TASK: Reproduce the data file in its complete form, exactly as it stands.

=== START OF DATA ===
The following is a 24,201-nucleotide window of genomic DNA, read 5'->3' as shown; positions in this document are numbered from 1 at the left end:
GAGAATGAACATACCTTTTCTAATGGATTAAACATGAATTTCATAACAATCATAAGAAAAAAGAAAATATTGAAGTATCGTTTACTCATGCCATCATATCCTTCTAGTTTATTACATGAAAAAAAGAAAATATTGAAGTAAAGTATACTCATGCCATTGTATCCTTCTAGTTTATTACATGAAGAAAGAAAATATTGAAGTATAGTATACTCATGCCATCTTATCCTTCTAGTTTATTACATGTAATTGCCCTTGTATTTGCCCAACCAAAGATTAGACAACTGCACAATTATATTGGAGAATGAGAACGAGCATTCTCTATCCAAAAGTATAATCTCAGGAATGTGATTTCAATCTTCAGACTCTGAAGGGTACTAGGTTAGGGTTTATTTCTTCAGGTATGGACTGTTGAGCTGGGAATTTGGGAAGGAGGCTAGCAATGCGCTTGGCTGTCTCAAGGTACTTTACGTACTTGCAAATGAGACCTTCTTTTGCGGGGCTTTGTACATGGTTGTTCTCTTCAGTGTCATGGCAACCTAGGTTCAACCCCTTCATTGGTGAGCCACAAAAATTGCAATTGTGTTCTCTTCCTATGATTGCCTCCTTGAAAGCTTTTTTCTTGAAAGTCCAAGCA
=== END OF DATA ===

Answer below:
The following is a 24,201-nucleotide window of genomic DNA, read 5'->3' as shown; positions in this document are numbered from 1 at the left end:
GAGAATGAACATACCTTTTCTAATGGATTAAACATGAATTTCATAACAATCATAAGAAAAAAGAAAATATTGAAGTATCGTTTACTCATGCCATCATATCCTTCTAGTTTATTACATGAAAAAAAGAAAATATTGAAGTAAAGTATACTCATGCCATTGTATCCTTCTAGTTTATTACATGAAGAAAGAAAATATTGAAGTATAGTATACTCATGCCATCTTATCCTTCTAGTTTATTACATGTAATTGCCCTTGTATTTGCCCAACCAAAGATTAGACAACTGCACAATTATATTGGAGAATGAGAACGAGCATTCTCTATCCAAAAGTATAATCTCAGGAATGTGATTTCAATCTTCAGACTCTGAAGGGTACTAGGTTAGGGTTTATTTCTTCAGGTATGGACTGTTGAGCTGGGAATTTGGGAAGGAGGCTAGCAATGCGCTTGGCTGTCTCAAGGTACTTTACGTACTTGCAAATGAGACCTTCTTTTGCGGGGCTTTGTACATGGTTGTTCTCTTCAGTGTCATGGCAACCTAGGTTCAACCCCTTCATTGGTGAGCCACAAAAATTGCAATTGTGTTCTCTTCCTATGATTGCCTCCTTGAAAGCTTTTTTCTTGAAAGTCCAAGCA